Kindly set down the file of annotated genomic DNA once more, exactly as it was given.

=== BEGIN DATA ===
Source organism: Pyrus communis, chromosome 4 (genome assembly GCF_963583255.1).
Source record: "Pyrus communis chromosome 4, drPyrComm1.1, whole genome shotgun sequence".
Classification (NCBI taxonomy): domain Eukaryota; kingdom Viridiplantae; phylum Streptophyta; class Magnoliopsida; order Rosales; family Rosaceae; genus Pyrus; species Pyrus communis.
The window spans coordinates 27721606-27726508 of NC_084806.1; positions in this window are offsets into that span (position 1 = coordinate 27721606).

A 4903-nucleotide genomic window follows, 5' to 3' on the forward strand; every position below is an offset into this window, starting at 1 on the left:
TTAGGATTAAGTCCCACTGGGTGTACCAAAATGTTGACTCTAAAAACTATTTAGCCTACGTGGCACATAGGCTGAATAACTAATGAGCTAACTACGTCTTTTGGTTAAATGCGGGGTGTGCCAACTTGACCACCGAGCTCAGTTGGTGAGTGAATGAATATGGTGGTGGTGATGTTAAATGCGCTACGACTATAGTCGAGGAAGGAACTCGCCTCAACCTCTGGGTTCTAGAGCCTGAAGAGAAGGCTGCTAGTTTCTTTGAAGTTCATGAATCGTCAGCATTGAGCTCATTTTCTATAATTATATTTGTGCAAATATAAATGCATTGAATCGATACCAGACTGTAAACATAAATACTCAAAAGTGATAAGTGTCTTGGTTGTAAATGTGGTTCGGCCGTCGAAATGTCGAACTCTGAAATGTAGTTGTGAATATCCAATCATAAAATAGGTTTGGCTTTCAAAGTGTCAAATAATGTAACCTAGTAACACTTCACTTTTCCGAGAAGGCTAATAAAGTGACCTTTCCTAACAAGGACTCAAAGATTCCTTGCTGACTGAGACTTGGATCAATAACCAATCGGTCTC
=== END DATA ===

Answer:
Source organism: Pyrus communis, chromosome 4 (genome assembly GCF_963583255.1).
Source record: "Pyrus communis chromosome 4, drPyrComm1.1, whole genome shotgun sequence".
Classification (NCBI taxonomy): domain Eukaryota; kingdom Viridiplantae; phylum Streptophyta; class Magnoliopsida; order Rosales; family Rosaceae; genus Pyrus; species Pyrus communis.
The window spans coordinates 27721606-27726508 of NC_084806.1; positions in this window are offsets into that span (position 1 = coordinate 27721606).

A 4903-nucleotide genomic window follows, 5' to 3' on the forward strand; every position below is an offset into this window, starting at 1 on the left:
TTAGGATTAAGTCCCACTGGGTGTACCAAAATGTTGACTCTAAAAACTATTTAGCCTACGTGGCACATAGGCTGAATAACTAATGAGCTAACTACGTCTTTTGGTTAAATGCGGGGTGTGCCAACTTGACCACCGAGCTCAGTTGGTGAGTGAATGAATATGGTGGTGGTGATGTTAAATGCGCTACGACTATAGTCGAGGAAGGAACTCGCCTCAACCTCTGGGTTCTAGAGCCTGAAGAGAAGGCTGCTAGTTTCTTTGAAGTTCATGAATCGTCAGCATTGAGCTCATTTTCTATAATTATATTTGTGCAAATATAAATGCATTGAATCGATACCAGACTGTAAACATAAATACTCAAAAGTGATAAGTGTCTTGGTTGTAAATGTGGTTCGGCCGTCGAAATGTCGAACTCTGAAATGTAGTTGTGAATATCCAATCATAAAATAGGTTTGGCTTTCAAAGTGTCAAATAATGTAACCTAGTAACACTTCACTTTTCCGAGAAGGCTAATAAAGTGACCTTTCCTAACAAGGACTCAAAGATTCCTTGCTGACTGAGACTTGGATCAATAACCAATCGGTCTC